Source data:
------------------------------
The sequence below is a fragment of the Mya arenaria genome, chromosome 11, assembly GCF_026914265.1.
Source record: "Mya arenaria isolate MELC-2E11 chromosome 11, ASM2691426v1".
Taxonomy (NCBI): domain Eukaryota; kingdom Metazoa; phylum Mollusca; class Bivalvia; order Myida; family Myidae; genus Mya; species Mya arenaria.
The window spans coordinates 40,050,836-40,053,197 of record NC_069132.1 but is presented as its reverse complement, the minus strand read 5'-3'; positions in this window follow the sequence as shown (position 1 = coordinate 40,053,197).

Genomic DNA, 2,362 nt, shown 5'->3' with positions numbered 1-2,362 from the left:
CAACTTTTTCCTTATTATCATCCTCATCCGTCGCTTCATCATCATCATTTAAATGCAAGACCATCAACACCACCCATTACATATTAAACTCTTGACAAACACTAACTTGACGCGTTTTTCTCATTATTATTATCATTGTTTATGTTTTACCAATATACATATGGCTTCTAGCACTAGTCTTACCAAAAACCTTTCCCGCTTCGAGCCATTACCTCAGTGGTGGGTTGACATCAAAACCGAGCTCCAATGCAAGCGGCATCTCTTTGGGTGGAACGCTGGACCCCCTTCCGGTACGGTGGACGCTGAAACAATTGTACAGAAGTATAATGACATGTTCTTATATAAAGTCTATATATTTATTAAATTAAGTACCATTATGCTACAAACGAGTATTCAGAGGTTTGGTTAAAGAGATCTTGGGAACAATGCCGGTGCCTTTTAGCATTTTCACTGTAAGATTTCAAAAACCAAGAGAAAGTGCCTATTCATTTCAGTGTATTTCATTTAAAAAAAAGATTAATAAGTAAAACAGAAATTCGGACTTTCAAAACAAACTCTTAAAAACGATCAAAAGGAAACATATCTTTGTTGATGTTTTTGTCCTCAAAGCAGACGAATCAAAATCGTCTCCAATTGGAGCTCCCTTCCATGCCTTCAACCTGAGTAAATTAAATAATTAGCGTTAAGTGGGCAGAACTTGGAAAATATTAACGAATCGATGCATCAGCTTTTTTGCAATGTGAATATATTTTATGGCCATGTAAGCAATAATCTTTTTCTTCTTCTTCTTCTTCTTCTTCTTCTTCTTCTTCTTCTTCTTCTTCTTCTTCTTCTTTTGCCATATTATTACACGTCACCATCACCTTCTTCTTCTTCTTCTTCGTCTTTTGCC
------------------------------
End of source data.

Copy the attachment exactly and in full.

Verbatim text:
The sequence below is a fragment of the Mya arenaria genome, chromosome 11, assembly GCF_026914265.1.
Source record: "Mya arenaria isolate MELC-2E11 chromosome 11, ASM2691426v1".
Taxonomy (NCBI): domain Eukaryota; kingdom Metazoa; phylum Mollusca; class Bivalvia; order Myida; family Myidae; genus Mya; species Mya arenaria.
The window spans coordinates 40,050,836-40,053,197 of record NC_069132.1 but is presented as its reverse complement, the minus strand read 5'-3'; positions in this window follow the sequence as shown (position 1 = coordinate 40,053,197).

Genomic DNA, 2,362 nt, shown 5'->3' with positions numbered 1-2,362 from the left:
CAACTTTTTCCTTATTATCATCCTCATCCGTCGCTTCATCATCATCATTTAAATGCAAGACCATCAACACCACCCATTACATATTAAACTCTTGACAAACACTAACTTGACGCGTTTTTCTCATTATTATTATCATTGTTTATGTTTTACCAATATACATATGGCTTCTAGCACTAGTCTTACCAAAAACCTTTCCCGCTTCGAGCCATTACCTCAGTGGTGGGTTGACATCAAAACCGAGCTCCAATGCAAGCGGCATCTCTTTGGGTGGAACGCTGGACCCCCTTCCGGTACGGTGGACGCTGAAACAATTGTACAGAAGTATAATGACATGTTCTTATATAAAGTCTATATATTTATTAAATTAAGTACCATTATGCTACAAACGAGTATTCAGAGGTTTGGTTAAAGAGATCTTGGGAACAATGCCGGTGCCTTTTAGCATTTTCACTGTAAGATTTCAAAAACCAAGAGAAAGTGCCTATTCATTTCAGTGTATTTCATTTAAAAAAAAGATTAATAAGTAAAACAGAAATTCGGACTTTCAAAACAAACTCTTAAAAACGATCAAAAGGAAACATATCTTTGTTGATGTTTTTGTCCTCAAAGCAGACGAATCAAAATCGTCTCCAATTGGAGCTCCCTTCCATGCCTTCAACCTGAGTAAATTAAATAATTAGCGTTAAGTGGGCAGAACTTGGAAAATATTAACGAATCGATGCATCAGCTTTTTTGCAATGTGAATATATTTTATGGCCATGTAAGCAATAATCTTTTTCTTCTTCTTCTTCTTCTTCTTCTTCTTCTTCTTCTTCTTCTTCTTCTTCTTCTTCTTTTGCCATATTATTACACGTCACCATCACCTTCTTCTTCTTCTTCTTCGTCTTTTGCC